You have to keep up the enquiry, 'To whom is this happening?' all the time. If you are having trouble remind yourself, 'This is just happening on the surface of my mind. I am not this mind or the wandering thoughts.'  Then go back into enquiry 'Who am I?'.
By doing this you will penetrate deeper and deeper and become detached from the mind. This will only come about after you have made an intense effort.
Your ultimate need is to get established in the changeless peace of the Self. For this you have to give up all thoughts.


Q: People who follow other paths sometimes experience samadhi states.Will they also have the experience of sphurana? (a light-experience which can come before the samadhi experience)

Annamalai Swami: If one unceasingly follows the paths of japa or yoga, the mind will merge eventually in the sphurana. At the time of merging the experience will come.
This sphurana is the light or the radiance of the ‘I am’. When you are close to merging with the real ‘I’ you feel its emanations. This real ‘I’ is the real name and form of God. The first and most accurate name of God is ‘I’. The awareness ‘I am’ is the original and primordial mantra.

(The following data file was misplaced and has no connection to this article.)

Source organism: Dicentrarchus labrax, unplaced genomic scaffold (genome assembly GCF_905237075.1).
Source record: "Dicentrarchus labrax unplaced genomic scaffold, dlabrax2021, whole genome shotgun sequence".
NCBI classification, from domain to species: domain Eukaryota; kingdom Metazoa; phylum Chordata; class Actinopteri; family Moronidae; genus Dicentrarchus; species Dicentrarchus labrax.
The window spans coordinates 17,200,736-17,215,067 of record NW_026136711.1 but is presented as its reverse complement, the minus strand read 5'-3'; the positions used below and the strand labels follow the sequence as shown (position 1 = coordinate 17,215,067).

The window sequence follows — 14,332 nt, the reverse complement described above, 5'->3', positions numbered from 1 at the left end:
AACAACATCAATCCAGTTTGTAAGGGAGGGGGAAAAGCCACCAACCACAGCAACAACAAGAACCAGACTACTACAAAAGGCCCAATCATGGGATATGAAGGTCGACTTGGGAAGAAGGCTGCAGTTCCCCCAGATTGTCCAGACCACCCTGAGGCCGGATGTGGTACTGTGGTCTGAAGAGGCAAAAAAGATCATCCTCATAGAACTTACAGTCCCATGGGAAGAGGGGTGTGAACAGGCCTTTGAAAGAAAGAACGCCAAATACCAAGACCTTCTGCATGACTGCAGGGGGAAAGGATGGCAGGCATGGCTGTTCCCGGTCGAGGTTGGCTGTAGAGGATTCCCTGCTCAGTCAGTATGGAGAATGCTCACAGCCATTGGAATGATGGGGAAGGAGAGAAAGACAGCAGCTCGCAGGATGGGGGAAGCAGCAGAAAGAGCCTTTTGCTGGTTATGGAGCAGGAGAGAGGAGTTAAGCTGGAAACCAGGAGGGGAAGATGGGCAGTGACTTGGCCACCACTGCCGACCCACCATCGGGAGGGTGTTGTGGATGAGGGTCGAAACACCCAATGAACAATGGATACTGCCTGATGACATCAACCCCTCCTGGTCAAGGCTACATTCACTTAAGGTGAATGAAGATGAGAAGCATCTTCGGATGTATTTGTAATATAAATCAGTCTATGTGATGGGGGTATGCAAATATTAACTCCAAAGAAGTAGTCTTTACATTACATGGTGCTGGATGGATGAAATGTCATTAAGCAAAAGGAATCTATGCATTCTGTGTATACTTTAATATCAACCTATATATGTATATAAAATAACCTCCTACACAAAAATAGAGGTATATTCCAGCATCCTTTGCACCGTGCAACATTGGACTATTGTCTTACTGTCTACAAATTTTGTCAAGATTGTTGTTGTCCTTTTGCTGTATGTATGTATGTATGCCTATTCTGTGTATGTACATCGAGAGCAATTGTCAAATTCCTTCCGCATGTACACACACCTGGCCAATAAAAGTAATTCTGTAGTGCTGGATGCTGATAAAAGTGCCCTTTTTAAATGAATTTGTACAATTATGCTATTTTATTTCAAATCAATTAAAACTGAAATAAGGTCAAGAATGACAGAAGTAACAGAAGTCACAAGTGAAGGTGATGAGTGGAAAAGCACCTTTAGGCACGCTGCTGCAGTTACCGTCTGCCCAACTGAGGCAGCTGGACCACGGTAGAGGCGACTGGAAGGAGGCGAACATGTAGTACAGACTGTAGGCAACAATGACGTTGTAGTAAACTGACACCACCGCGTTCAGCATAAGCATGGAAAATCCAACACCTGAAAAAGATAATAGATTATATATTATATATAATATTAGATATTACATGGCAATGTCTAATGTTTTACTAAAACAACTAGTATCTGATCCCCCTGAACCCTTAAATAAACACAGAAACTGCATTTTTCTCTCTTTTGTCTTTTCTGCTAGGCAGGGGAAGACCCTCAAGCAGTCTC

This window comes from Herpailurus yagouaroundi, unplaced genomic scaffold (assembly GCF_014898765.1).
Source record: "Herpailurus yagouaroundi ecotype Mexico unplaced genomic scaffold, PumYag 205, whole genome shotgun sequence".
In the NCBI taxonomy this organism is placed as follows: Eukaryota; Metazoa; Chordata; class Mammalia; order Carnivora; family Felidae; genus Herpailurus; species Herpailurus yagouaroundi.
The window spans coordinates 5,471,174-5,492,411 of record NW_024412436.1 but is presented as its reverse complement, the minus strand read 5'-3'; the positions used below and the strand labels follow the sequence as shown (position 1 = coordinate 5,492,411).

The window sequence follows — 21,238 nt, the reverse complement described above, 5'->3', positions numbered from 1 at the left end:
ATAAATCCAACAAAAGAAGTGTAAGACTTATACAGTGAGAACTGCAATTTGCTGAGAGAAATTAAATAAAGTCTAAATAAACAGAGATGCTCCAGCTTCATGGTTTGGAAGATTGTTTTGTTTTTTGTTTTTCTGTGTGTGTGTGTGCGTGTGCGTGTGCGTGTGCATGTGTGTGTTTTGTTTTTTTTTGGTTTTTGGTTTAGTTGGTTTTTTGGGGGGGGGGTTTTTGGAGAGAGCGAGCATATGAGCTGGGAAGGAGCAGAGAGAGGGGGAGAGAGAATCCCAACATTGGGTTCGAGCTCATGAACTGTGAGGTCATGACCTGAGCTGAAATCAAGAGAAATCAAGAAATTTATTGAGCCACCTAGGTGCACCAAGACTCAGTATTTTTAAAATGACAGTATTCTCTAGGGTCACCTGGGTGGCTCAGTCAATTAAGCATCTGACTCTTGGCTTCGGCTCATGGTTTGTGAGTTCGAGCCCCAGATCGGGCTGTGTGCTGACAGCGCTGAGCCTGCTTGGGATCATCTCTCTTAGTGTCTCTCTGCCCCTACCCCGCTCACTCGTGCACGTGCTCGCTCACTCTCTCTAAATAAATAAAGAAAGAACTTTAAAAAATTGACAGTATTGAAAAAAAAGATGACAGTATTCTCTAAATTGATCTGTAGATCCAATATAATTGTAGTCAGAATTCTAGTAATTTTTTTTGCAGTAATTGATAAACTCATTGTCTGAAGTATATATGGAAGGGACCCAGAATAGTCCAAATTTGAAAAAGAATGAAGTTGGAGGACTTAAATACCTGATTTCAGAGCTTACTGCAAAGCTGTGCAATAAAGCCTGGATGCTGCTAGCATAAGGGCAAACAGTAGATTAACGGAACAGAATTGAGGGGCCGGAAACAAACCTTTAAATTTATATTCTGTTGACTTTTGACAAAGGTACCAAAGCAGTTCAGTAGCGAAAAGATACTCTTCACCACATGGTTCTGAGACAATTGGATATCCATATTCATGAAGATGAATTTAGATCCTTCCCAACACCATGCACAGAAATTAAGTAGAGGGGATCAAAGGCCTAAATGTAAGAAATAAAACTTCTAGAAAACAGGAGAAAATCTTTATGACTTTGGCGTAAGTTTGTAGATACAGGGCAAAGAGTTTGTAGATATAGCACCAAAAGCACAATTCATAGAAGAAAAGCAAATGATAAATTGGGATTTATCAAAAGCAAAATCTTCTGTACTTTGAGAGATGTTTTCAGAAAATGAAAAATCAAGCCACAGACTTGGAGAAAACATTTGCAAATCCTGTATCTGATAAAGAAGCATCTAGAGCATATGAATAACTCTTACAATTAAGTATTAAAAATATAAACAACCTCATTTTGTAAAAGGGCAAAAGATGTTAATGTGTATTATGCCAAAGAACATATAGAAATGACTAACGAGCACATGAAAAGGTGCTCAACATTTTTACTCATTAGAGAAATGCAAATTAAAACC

Q: So the ‘I’-mantra is even prior to pranava, the sound of OM?

AS: Yes, that is what Bhagavan said on several occasions.
This consciousness, the ‘I am’, is existing and shining always, but your awareness of it is obstructed by the ego in just the same way that the shadow of the earth hides the moon during an eclipse. The shadow over the moon is only visible because of the moonlight behind it. Without this light the shadow of the eclipse could not be seen. Like this we are conscious of the body, the mind and the world even when they obstruct our clear vision only because of the light of the Self. By the light of the Self all this is seen.